Tuesday, June 01, 2004

Hi. Welcome back. I went for a hike yesterday. An illegal hike, up around the ruins of the old Mountain Park amusement park on Mt. Tom. I was actually looking for a series of letterboxes, but I couldn't find a single one - probably because after the most recent arsonist fire at the park, the city demolished the remaining structures, with the letterboxes in place, I assume. I had been to Mountain Park once when I was a kid, circa 9 years old, and all I remember is that it was night, and I rode a strange little train ride, and my dad talked my sister onto riding the roller coaster, and she came off of the ride crying because she hurt her toe on it somehow.

Anyway, I was very excited to check out yet another urban ruin. But I was not prepared for how intensely creepy the Mountain Park site is. It was about 3 p.m., with the sun shining, the temperature perfect, and yet I was nearly trembling from the icky feelings. But I was more fascinated than afraid, so I poked all around the overgrown cement platforms and old loading areas, all nearly reclaimed by the mountain's plants and trees. I saw many recent signs of human life: the usual smashed beer bottles and graffiti, but also a sodden pair of shorts, numerous paintball shells, and a condom. I saw three other people during the hour I was there; one was a man, one was a girl who was dressed like me (later I thought that I might have seen a spectral mirror image of myself), and one was a teenager holding a Big Gulp. They were all wandering alone, like me, and I avoided them. I was minding my own business, so they did the same.

Of course I took some pictures.

It's Always White here: (According to some of the graffiti I read, they sure wish it was.)

Once you hop the central gate, take a look to your left and you'll see the old parking lot slowly turning back into a meadow. In the intense sunlight, this place has a very post-nuclear-holocaust feel to it. I'm sure it'll show up in a nightmare or two:

This is the view from the middle of the midway:

Here is one of the many new-ish piles of rubble. Note the burned trees in the background, from the latest fire:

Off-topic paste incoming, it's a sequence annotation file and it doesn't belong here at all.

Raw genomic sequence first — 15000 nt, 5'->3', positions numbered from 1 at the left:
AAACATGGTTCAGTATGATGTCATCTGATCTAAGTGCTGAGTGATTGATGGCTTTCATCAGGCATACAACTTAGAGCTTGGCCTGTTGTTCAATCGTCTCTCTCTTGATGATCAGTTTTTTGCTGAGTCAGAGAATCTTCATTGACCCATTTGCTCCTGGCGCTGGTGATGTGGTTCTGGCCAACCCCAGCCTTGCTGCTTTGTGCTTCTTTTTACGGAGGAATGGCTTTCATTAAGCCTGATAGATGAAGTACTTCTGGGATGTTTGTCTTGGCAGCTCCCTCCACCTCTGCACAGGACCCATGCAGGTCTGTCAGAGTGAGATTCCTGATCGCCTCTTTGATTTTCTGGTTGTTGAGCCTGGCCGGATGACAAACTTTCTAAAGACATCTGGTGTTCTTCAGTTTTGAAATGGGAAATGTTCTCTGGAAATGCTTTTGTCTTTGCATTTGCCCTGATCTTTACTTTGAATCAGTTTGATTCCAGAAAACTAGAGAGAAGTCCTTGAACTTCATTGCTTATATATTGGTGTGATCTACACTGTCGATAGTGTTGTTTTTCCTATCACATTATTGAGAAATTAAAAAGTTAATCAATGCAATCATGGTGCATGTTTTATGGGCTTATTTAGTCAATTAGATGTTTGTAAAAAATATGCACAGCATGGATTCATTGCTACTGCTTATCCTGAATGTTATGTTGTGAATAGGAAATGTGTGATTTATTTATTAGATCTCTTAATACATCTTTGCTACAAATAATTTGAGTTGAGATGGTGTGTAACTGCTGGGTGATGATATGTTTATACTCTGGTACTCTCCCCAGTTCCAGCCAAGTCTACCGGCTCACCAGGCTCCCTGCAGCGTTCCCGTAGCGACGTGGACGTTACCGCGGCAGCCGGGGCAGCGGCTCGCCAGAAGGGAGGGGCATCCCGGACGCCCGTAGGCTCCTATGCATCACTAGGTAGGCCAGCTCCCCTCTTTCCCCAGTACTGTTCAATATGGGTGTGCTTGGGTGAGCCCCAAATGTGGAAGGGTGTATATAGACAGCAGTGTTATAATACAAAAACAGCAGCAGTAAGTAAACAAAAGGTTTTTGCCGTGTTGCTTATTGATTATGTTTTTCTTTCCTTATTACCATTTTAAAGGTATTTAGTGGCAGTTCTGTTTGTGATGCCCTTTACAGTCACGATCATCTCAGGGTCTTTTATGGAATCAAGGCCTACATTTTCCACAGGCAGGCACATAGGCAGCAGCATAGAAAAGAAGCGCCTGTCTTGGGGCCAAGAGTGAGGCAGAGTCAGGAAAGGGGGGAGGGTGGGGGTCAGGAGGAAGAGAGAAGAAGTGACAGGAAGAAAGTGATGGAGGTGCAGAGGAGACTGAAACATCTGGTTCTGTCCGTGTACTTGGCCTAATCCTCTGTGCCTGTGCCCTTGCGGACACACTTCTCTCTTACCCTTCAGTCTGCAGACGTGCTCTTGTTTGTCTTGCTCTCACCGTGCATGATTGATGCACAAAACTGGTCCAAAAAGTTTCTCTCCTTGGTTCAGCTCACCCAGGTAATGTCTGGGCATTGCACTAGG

I think this is the remains of the Carousel House, which was the sturdiest structure on property. Some fans of the Park had wanted to preserve it somehow, but the building was ultimately abandoned. In 2002, someone set it on fire.

Duck underneath some vines and bushes and you'll get to the old "kiddie land" area. The tiny train ride wound up and around a mini-golf course:

There were tons of interesting things lying around. Here's a machine:

And I'll leave you with this. I hope it was for fried dough, my favorite fair food:

Thanks for stopping by. Come again soon!


Anonymous said...

Those are great pics and a good reason to break the rules - between your recent area ruins series and the Northampton photography exhibit at Smith I am newly inspired to go outside with the digicam. Thanks!


av said...

Those pix do seem pretty creepy. I love how those old signs remain. I think it can be scary to go anywhere alone, as a lady. I hate having to worry about that. But fuck it, people open doors for us and it's worth it. Just kidding. No, seriously, folks, I'd much rather be a girl. La de da!

Anonymous said...

Nice blog, though a bit sad for me. You got most of your facts correct, which is a rarity regarding Mountain Park. The machine you photographed was part of a coin sorter. The "Fresh Crispy" sign was unfortunately not for fried dough, but for popcorn.

What still amazes me about the property is how fast nature has reclaimed it. Within a short time, all remains of the once-glorious park will have vanished from view.


debl said...

Thanks. I don't know all of the details about the recent history of the park, but there are other websites you can find for that. I thought Fresh and Crispy meant french fries, for some reason, since "crispy" isn't a common adjective for popcorn. That's neato; how did you know that? Did you used to work there?

I'm also amazed at how huge the trees, bushes, vines, etc. are, coming up through cracks in the pavement. It doesn't take long for nature to take over.